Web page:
Chinese officials this week denied involvement in cyber attacks aimed at US targets.
"The Chinese army has never supported any hackings," the Ministry of National Defense told Xinhua, China's state-run news outlet. Suggesting otherwise would be unprofessional, according to the Ministry.
The agency's comments came after security firm Mandiant released a report that tied a prolific hacking group to a building in Shanghai used by the Chinese military. That group, dubbed APT1, has targeted more than 140 firms around the globe, hacking their systems in an effort to steal intellectual property, trade secrets, personal information, and more.
The Ministry of National Defense, however, insisted that hacking is illegal in China and the government "always strongly fights" against it, Xinhua said.
Foreign Ministry spokesman Hong Lei pointed the finger at the US, arguing that the States is the number one perpetrator of cyber attacks against China. China's Ministry of National Defense and China Military Online websites were hit by 240,000 cyber attacks during the first three months of 2012, the Ministry said.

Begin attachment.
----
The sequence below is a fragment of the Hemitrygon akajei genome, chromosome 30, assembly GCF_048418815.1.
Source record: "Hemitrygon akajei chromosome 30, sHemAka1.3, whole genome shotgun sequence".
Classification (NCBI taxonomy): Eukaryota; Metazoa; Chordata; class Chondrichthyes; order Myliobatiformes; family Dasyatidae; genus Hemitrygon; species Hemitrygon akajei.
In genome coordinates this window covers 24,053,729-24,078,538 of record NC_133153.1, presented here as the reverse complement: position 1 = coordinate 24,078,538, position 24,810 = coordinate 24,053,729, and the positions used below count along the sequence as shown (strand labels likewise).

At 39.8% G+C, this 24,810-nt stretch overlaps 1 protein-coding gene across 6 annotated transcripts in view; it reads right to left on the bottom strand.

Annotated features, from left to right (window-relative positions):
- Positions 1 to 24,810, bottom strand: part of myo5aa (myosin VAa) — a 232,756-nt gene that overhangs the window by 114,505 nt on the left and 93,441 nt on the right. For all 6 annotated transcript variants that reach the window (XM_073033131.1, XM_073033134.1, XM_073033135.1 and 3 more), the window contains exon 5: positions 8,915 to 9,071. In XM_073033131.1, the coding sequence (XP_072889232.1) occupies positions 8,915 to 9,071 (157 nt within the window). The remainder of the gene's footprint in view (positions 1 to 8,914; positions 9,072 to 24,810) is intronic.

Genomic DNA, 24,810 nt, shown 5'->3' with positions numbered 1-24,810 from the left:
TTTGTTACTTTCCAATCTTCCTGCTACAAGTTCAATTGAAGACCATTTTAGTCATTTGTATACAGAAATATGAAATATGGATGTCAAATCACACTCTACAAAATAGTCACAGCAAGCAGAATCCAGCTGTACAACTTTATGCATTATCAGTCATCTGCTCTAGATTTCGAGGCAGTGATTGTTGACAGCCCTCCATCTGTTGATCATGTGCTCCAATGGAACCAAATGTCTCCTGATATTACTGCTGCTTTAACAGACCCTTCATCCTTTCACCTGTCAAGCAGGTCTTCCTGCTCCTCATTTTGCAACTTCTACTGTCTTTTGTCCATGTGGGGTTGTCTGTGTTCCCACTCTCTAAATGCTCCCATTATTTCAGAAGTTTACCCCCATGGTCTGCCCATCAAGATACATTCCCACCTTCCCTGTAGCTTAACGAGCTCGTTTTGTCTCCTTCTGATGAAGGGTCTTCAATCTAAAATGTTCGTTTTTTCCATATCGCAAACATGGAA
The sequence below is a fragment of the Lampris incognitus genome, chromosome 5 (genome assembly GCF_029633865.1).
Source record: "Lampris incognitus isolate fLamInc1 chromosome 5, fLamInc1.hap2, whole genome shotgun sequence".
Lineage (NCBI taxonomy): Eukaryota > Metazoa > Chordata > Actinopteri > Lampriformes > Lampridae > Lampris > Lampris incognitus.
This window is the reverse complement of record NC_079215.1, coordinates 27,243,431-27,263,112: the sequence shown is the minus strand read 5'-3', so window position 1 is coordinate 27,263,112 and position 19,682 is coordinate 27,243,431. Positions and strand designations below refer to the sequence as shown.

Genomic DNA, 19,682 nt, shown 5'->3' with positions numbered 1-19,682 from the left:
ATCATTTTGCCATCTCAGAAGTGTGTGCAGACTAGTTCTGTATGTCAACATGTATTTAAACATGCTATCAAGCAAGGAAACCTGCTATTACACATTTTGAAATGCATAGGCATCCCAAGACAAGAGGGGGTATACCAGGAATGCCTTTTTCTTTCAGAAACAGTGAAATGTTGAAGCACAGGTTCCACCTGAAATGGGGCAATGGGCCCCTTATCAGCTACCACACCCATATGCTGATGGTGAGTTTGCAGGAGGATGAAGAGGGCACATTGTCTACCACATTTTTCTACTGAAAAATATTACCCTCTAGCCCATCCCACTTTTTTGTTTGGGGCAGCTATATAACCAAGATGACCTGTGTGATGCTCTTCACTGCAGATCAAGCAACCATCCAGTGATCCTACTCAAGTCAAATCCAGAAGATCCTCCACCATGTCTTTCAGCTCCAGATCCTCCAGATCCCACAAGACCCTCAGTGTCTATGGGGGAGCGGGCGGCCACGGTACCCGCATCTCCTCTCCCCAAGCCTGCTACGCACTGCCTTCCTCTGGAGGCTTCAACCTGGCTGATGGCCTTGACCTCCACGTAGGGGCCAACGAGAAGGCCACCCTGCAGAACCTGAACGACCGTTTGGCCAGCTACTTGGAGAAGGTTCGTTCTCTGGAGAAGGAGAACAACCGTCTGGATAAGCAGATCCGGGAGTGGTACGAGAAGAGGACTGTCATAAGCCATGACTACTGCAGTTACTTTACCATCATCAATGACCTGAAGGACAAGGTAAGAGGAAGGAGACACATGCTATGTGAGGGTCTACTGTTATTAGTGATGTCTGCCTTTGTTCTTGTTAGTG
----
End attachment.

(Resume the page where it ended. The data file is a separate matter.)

Another state-run news source, People's Daily, said the Mandiant report is just an excuse for the US to expand cyber-security crackdowns and impose more tech-related restrictions on China.
During a Tuesday briefing at the White House, press secretary Jay Carney said the administration has "repeatedly raised our concerns at the highest levels about cyber theft with senior Chinese officials, including in the military, and we will continue to do so."
Carney pushed for a "sustained, meaningful dialogue" on the topic between the US and China in order to "develop an understanding of acceptable behaviour in cyberspace."
The Mandiant report came on the same day that Apple admitted to being the victim of a hack. That prompted speculation that the Chinese were also behind the breach of the Cupertino-based firm, but separate reports said the Apple - and possibly Facebook - cyber attacks originated in Eastern Europe.